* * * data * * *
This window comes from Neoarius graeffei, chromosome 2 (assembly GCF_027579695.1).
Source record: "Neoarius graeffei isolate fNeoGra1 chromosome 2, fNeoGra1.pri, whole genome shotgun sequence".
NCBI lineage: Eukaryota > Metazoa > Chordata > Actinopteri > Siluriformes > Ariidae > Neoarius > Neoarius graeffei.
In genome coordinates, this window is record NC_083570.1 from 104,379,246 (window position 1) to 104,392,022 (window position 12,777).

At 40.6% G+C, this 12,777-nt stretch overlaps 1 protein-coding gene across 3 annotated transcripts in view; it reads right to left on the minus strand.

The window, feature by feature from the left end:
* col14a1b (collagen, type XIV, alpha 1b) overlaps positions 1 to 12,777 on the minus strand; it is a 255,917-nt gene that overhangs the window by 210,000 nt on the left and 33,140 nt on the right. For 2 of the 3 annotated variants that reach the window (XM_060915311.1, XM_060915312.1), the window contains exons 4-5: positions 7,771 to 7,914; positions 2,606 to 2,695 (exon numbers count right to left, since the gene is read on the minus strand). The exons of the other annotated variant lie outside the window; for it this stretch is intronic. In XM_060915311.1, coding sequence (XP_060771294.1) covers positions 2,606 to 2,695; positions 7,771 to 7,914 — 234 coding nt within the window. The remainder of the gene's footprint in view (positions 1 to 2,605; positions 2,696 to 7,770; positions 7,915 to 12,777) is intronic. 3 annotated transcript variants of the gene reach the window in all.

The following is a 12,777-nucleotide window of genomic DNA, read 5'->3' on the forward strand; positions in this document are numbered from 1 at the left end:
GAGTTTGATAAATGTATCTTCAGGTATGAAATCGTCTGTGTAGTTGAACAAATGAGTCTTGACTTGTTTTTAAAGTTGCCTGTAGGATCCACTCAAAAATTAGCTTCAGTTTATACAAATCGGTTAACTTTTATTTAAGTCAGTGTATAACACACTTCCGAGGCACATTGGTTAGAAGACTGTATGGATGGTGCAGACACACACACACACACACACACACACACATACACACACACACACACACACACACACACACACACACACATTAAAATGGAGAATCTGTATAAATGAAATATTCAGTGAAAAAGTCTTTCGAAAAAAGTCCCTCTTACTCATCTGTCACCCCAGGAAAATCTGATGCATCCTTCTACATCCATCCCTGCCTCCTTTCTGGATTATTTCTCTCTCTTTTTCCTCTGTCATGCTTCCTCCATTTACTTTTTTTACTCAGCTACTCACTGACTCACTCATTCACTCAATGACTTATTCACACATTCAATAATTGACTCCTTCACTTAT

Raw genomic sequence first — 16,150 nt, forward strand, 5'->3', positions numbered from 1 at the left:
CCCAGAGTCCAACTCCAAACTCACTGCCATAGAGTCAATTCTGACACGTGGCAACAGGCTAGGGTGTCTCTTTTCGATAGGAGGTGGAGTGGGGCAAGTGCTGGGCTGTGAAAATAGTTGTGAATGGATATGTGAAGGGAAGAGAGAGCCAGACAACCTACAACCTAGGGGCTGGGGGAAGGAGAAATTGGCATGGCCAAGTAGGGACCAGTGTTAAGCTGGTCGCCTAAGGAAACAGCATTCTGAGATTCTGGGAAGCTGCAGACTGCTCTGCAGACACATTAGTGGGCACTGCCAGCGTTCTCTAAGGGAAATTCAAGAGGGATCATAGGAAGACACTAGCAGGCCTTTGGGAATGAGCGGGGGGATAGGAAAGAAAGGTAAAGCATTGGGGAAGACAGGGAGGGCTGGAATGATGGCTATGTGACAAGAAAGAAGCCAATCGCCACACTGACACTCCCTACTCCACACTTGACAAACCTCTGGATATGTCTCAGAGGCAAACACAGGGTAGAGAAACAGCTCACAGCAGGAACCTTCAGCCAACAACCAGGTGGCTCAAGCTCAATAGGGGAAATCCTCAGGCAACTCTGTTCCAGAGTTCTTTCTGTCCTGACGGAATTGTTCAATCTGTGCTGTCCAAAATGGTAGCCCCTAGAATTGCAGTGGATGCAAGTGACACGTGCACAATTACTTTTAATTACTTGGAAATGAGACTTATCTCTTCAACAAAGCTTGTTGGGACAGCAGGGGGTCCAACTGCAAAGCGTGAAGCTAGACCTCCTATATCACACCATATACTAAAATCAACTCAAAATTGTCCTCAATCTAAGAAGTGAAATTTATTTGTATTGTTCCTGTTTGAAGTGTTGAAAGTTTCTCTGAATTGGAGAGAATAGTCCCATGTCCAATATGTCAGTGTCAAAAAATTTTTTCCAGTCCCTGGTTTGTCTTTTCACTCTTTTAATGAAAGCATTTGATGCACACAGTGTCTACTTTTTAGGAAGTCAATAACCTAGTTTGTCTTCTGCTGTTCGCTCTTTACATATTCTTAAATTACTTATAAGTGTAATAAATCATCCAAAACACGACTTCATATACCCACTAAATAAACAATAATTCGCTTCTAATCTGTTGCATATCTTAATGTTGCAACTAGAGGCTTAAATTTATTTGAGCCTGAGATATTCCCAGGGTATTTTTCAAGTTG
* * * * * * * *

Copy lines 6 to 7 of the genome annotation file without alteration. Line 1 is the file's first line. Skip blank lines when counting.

The window, feature by feature from the left end:
* col14a1b (collagen, type XIV, alpha 1b) overlaps positions 1 to 12,777 on the minus strand; it is a 255,917-nt gene that overhangs the window by 210,000 nt on the left and 33,140 nt on the right. For 2 of the 3 annotated variants that reach the window (XM_060915311.1, XM_060915312.1), the window contains exons 4-5: positions 7,771 to 7,914; positions 2,606 to 2,695 (exon numbers count right to left, since the gene is read on the minus strand). The exons of the other annotated variant lie outside the window; for it this stretch is intronic. In XM_060915311.1, coding sequence (XP_060771294.1) covers positions 2,606 to 2,695; positions 7,771 to 7,914 — 234 coding nt within the window. The remainder of the gene's footprint in view (positions 1 to 2,605; positions 2,696 to 7,770; positions 7,915 to 12,777) is intronic. 3 annotated transcript variants of the gene reach the window in all.